Log in

No account? Create an account

Previous Entry | Next Entry

Ruby on Rails :with and Form.serialize

While looking for a way to make an asynchronous request onBlur, I came upon the :with option, which can be used with Form.serialize to pass form data into (among others) the "holy ajax trinity" methods (form_remote_tag, link_to_remote, and remote_function) without a form submit.

I couldn't find any documentation on this powerful trick¹, so I wanted to write some. I'm a terrible doc writer (you get out of practice when you write self-documenting code), so here's an example instead:

We're building a new form to post a job, and within it is a "form" that lets you add tags to the job, one at a time, without submitting the big form. To get around the messiness of nested <form>s, I created an ajax call that makes it look like the server is saving your tags in a database somewhere and displaying the result, but really it was just an excuse to use rjs to append the tags to a list on the client-side. Nothing's really saved until you submit the job form². It looks somewhat like this³:

link_to_remote "save tags",
               :url => { ... },
               :with => "Form.serialize($('form_tags').form)",

Here's the magic of :with. I'm saying: to execute this ajax request you'll need the contents of this form, which I'm sending as POST params*. On the controller side, you now have access to all form values, in params[:form]. For instance, I wanted to get the comma-separated list of tags into an array, which is as easy as:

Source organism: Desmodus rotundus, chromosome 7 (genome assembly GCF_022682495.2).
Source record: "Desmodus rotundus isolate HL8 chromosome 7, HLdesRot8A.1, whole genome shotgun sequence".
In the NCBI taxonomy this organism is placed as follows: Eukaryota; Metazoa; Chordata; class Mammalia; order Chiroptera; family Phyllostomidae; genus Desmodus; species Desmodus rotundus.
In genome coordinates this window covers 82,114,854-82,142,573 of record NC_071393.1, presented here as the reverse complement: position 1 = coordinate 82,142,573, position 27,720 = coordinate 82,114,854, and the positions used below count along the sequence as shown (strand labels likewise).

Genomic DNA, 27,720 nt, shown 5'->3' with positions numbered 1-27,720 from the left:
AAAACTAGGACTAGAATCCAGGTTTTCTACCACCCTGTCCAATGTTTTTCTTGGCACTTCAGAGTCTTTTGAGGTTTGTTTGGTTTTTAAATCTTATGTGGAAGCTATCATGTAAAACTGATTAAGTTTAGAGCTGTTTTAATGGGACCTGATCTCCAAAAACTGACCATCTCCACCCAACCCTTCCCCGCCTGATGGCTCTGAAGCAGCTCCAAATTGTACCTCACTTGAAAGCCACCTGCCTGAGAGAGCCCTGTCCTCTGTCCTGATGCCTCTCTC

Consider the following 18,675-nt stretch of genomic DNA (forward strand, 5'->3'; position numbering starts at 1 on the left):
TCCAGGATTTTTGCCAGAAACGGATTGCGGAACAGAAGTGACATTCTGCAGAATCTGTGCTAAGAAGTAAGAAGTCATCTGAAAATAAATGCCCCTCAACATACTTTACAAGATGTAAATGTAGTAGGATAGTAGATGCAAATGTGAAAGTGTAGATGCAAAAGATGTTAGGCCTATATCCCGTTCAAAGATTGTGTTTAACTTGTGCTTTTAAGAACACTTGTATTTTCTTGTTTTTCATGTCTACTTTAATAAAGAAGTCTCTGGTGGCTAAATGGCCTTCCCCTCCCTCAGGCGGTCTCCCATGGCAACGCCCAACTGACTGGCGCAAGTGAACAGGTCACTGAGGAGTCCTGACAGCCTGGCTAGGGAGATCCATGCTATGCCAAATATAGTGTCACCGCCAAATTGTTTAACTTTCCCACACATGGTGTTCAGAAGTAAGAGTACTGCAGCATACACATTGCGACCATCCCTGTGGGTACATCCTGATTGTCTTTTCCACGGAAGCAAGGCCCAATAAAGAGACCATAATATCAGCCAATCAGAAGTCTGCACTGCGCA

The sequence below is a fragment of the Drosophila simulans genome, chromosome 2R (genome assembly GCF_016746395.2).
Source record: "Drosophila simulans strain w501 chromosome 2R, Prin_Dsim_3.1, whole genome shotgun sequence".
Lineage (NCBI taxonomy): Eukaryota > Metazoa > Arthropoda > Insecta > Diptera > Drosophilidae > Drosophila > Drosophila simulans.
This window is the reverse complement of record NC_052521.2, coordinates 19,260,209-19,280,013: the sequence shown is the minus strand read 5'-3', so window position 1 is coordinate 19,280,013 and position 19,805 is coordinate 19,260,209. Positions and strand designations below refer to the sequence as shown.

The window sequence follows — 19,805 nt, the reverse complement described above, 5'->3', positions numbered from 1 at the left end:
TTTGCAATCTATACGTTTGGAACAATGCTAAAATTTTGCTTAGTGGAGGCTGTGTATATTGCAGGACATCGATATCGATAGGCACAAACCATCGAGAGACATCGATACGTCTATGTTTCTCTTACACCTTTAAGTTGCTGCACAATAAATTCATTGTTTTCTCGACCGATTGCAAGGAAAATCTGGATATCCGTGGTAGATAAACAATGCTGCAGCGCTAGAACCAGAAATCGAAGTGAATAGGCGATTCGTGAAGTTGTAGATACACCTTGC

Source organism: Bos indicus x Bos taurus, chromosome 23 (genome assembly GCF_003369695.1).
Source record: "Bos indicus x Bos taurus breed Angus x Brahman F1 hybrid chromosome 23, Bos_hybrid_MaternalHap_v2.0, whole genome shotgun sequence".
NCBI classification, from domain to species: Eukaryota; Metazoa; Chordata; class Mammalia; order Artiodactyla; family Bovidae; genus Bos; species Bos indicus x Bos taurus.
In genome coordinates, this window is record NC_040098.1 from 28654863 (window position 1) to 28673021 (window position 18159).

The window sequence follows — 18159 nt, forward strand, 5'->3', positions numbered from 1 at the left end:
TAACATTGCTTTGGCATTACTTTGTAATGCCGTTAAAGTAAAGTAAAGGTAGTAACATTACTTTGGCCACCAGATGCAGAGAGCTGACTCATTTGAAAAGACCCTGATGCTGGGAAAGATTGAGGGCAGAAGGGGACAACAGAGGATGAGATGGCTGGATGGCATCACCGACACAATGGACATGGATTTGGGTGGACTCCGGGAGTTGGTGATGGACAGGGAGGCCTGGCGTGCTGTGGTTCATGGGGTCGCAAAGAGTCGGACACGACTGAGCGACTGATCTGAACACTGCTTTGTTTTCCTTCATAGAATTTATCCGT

@tags = params[:form][:tags].split(",")

Hopefully this will be of use to someone else. Using :with and Form.seralize, you can asynchronously pass the contents of the form to server without "submitting" anything.

¹ Try searching for stuff like "rails form :with" or "link_to_remote with" and see the quality of the results. Google Code Search didn't help either.
² Since until you submit the job itself, there's no entity with which to associate the tags.
³ In the following code, form_tags is the DOM id of the tag field...but there's probably a cleaner way to pass the form element into Form.serialize.
* (Ran out of &sup;s) Form.serialize produces a URL-encoded string that is nearly identical to the one that would be sent if you submitted the form (no images, etc. caveat emptor)


Apr. 20th, 2007 05:07 pm (UTC)
Re: Does this work with Mozilla 2?
I just thought of one thing to try. Instead of accessing the DOM element with


Try using the Prototype shortcut


Or whatever the DOM id of that field is.

Latest Month

August 2014
Powered by LiveJournal.com